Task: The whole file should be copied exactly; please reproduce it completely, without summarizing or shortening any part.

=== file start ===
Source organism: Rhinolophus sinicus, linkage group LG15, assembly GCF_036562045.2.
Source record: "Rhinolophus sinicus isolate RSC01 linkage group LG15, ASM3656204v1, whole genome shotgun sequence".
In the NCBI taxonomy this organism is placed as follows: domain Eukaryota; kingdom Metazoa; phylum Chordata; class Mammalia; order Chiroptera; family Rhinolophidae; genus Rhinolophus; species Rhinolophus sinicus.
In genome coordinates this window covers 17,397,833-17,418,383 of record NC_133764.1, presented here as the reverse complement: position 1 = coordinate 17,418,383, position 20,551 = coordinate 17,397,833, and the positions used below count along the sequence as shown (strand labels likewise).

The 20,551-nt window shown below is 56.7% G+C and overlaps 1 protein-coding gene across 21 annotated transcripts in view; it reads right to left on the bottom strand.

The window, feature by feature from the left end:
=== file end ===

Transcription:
Source organism: Rhinolophus sinicus, linkage group LG15, assembly GCF_036562045.2.
Source record: "Rhinolophus sinicus isolate RSC01 linkage group LG15, ASM3656204v1, whole genome shotgun sequence".
In the NCBI taxonomy this organism is placed as follows: domain Eukaryota; kingdom Metazoa; phylum Chordata; class Mammalia; order Chiroptera; family Rhinolophidae; genus Rhinolophus; species Rhinolophus sinicus.
In genome coordinates this window covers 17,397,833-17,418,383 of record NC_133764.1, presented here as the reverse complement: position 1 = coordinate 17,418,383, position 20,551 = coordinate 17,397,833, and the positions used below count along the sequence as shown (strand labels likewise).

The 20,551-nt window shown below is 56.7% G+C and overlaps 1 protein-coding gene across 21 annotated transcripts in view; it reads right to left on the bottom strand.

The window, feature by feature from the left end: